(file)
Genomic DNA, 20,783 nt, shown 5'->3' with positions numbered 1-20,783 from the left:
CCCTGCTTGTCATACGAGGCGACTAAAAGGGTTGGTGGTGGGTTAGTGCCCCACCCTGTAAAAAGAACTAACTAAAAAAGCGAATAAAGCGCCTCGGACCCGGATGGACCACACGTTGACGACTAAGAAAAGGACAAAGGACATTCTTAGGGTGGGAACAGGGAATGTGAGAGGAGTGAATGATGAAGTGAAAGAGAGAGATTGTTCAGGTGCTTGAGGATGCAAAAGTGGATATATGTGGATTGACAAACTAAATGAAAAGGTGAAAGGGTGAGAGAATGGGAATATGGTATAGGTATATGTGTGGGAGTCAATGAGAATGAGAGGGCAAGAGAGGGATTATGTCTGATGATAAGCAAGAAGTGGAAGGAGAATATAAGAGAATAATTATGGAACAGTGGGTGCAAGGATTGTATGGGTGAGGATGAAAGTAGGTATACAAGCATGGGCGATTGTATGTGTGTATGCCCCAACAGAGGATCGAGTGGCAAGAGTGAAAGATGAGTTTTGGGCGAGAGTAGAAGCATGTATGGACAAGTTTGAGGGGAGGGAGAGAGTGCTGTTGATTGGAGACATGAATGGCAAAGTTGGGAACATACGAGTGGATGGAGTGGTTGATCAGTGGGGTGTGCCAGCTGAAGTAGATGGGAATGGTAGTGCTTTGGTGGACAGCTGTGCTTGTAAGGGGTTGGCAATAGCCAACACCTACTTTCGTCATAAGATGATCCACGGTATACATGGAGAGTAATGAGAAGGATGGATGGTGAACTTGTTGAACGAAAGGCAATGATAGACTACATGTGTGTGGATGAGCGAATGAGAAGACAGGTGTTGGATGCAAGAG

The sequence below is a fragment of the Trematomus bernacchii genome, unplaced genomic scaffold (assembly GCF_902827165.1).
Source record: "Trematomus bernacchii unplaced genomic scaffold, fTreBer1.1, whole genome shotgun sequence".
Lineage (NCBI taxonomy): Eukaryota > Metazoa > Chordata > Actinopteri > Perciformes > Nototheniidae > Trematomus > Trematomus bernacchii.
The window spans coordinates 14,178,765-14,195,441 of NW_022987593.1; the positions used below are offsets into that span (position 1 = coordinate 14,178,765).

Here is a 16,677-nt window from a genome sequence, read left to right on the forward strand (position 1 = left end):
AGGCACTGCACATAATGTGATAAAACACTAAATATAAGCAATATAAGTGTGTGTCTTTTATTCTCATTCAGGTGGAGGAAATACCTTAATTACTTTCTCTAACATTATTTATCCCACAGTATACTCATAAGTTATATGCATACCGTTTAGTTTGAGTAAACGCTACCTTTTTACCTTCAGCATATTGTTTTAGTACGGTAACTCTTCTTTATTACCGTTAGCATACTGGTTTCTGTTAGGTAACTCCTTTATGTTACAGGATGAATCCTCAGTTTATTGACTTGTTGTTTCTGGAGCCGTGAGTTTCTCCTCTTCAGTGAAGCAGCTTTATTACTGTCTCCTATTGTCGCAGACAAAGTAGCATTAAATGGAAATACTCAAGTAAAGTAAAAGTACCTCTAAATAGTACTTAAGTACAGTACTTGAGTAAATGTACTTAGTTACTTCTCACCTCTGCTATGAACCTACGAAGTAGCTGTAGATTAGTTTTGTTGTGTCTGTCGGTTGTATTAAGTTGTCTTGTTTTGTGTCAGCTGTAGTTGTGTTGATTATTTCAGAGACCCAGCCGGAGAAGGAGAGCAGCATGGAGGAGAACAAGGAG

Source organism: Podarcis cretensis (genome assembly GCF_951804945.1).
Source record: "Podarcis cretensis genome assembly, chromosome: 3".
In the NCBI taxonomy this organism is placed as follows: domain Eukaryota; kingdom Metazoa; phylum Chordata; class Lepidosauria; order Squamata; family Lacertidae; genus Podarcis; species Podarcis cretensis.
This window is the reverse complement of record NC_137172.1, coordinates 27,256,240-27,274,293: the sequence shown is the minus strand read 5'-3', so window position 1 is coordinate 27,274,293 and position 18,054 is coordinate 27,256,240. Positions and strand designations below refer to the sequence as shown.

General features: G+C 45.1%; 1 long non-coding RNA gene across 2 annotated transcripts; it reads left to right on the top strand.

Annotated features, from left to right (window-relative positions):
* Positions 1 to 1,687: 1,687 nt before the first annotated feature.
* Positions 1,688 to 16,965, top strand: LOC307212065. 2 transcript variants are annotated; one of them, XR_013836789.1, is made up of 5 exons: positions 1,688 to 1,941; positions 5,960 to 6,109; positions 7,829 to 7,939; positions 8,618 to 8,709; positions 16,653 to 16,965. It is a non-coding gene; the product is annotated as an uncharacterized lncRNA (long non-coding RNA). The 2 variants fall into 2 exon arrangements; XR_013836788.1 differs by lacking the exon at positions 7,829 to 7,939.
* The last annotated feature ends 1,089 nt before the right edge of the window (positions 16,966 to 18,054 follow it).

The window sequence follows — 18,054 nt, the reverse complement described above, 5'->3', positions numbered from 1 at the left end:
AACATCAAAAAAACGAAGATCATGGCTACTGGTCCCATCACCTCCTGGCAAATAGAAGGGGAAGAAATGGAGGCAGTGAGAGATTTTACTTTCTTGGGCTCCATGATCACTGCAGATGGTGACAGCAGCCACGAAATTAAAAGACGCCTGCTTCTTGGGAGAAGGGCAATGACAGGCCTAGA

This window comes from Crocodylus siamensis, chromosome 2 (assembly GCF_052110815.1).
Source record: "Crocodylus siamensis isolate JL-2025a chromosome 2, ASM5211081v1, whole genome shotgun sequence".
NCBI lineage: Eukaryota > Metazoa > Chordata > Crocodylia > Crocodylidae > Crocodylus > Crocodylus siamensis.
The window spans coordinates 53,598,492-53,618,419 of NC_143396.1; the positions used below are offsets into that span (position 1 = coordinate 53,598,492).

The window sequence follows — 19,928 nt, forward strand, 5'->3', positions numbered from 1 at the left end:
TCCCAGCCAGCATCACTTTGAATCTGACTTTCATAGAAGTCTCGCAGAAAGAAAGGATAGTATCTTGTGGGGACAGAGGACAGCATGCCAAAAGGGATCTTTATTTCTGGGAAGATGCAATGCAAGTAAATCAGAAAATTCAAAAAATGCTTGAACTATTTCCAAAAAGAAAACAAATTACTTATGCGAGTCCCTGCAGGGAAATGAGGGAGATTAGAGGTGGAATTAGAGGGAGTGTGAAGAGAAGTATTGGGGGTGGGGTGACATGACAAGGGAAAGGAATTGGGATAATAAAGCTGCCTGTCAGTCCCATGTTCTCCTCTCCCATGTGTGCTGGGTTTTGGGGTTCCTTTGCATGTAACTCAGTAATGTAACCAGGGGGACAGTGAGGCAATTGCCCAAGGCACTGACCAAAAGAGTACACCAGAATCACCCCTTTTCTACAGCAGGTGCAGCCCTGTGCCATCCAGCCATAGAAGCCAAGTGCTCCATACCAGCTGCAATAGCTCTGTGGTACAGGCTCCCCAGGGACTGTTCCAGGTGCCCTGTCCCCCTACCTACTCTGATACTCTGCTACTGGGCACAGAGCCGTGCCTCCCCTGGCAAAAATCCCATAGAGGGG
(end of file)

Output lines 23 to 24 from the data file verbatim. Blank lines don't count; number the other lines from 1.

The window spans coordinates 53,598,492-53,618,419 of NC_143396.1; the positions used below are offsets into that span (position 1 = coordinate 53,598,492).

The window sequence follows — 19,928 nt, forward strand, 5'->3', positions numbered from 1 at the left end: